For months now, questions have swirled about how the new Space Force will distinguish itself as the sixth branch of the military. There are so many things to sort out: a training base, an education pipeline, rank structure, uniforms, a motto, a song and more.
With a tweet on Friday, the service broke some of its first personnel news, unveiling its working uniform. Surprise! It’s the same occupational camouflage pattern the Army debuted several years ago and the Air Force began sporting more recently. But this time, with dark blue name tapes, where the Army uses black and the Air Force picked out “spice brown.”
The internet, naturally, responded with questions of why camo would be necessary in space.
“Space Force members control/protect assets in space but are not in space,” the account tweeted on Tuesday morning.
The mini-controversy smacked of the Navy’s foray into its own pattern years ago ― affectionately known as “aquaflage” or “blueberries” ― a digital blue camouflage that might have blended in with the ocean, but certainly not the gray ships sailors are assigned to.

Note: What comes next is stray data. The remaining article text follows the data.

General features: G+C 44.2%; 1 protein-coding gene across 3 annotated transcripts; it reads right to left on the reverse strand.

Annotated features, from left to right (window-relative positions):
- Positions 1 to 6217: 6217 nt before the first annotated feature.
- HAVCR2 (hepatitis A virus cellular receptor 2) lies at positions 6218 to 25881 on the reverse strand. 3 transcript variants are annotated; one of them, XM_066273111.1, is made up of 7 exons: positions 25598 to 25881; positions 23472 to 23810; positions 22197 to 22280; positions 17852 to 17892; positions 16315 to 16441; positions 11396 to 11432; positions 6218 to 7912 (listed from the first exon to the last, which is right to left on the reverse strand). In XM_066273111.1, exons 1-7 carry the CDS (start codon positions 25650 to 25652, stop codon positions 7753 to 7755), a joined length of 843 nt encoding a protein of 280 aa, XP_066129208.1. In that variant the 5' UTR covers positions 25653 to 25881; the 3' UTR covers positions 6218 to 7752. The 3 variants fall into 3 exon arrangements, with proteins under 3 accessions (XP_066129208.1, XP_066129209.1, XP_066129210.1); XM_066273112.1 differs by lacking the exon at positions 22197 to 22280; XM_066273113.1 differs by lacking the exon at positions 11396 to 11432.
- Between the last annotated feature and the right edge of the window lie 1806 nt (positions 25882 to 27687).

And in any case, sailors wear dark blue coveralls underway. The Navy has since abandoned it in favor of a more practical brown/green digital pattern, first worn by expeditionary sailors and later adopted by all.
In the Space Force’s case, of course, choosing OCP is a time and money saver. Two services already use it, so there was no extra cost associated, other than ordering a new color of thread for name tapes.
The service member depicted in the photo is Gen. Jay Raymond, formerly the head of Air Force Space Command and now the first airman assigned to the Space Force.
For now, the branch is made up entirely of Air Force personnel, but the plan, according to officials, is to start bringing in members of other services at first, before fully enlisting and commissioning new members directly into the Space Force.
“It’s going to be really important that we get this right,” Raymond told reporters on Dec. 20, the day the service officially stood up. “A uniform, a patch, a song. ... There’s a lot of work going on toward that end. It’s going to take a long time to get to that point, but that’s not something we’re going to roll out on day one.”